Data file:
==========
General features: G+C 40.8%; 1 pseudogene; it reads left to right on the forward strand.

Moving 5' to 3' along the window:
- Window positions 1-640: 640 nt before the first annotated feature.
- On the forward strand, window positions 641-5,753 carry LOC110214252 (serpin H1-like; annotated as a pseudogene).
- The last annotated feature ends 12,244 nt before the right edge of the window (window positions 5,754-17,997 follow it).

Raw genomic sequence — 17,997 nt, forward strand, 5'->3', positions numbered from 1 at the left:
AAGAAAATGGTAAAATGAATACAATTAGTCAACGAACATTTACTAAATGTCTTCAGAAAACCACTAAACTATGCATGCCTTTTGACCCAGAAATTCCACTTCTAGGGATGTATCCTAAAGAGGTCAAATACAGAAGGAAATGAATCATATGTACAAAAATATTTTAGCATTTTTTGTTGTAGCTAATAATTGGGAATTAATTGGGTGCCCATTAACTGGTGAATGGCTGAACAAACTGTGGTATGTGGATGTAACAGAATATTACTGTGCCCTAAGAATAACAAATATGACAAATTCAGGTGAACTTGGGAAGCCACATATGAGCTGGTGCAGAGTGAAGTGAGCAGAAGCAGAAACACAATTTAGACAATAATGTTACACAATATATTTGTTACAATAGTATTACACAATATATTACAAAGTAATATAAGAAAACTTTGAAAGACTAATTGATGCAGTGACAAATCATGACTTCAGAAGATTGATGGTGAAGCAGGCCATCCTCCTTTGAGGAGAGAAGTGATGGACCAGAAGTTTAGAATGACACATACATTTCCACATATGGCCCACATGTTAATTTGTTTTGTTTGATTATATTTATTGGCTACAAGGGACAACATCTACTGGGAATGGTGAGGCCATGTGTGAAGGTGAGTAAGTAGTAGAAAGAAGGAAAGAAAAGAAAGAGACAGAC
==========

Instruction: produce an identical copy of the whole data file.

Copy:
General features: G+C 40.8%; 1 pseudogene; it reads left to right on the forward strand.

Moving 5' to 3' along the window:
- Window positions 1-640: 640 nt before the first annotated feature.
- On the forward strand, window positions 641-5,753 carry LOC110214252 (serpin H1-like; annotated as a pseudogene).
- The last annotated feature ends 12,244 nt before the right edge of the window (window positions 5,754-17,997 follow it).

Raw genomic sequence — 17,997 nt, forward strand, 5'->3', positions numbered from 1 at the left:
AAGAAAATGGTAAAATGAATACAATTAGTCAACGAACATTTACTAAATGTCTTCAGAAAACCACTAAACTATGCATGCCTTTTGACCCAGAAATTCCACTTCTAGGGATGTATCCTAAAGAGGTCAAATACAGAAGGAAATGAATCATATGTACAAAAATATTTTAGCATTTTTTGTTGTAGCTAATAATTGGGAATTAATTGGGTGCCCATTAACTGGTGAATGGCTGAACAAACTGTGGTATGTGGATGTAACAGAATATTACTGTGCCCTAAGAATAACAAATATGACAAATTCAGGTGAACTTGGGAAGCCACATATGAGCTGGTGCAGAGTGAAGTGAGCAGAAGCAGAAACACAATTTAGACAATAATGTTACACAATATATTTGTTACAATAGTATTACACAATATATTACAAAGTAATATAAGAAAACTTTGAAAGACTAATTGATGCAGTGACAAATCATGACTTCAGAAGATTGATGGTGAAGCAGGCCATCCTCCTTTGAGGAGAGAAGTGATGGACCAGAAGTTTAGAATGACACATACATTTCCACATATGGCCCACATGTTAATTTGTTTTGTTTGATTATATTTATTGGCTACAAGGGACAACATCTACTGGGAATGGTGAGGCCATGTGTGAAGGTGAGTAAGTAGTAGAAAGAAGGAAAGAAAAGAAAGAGACAGAC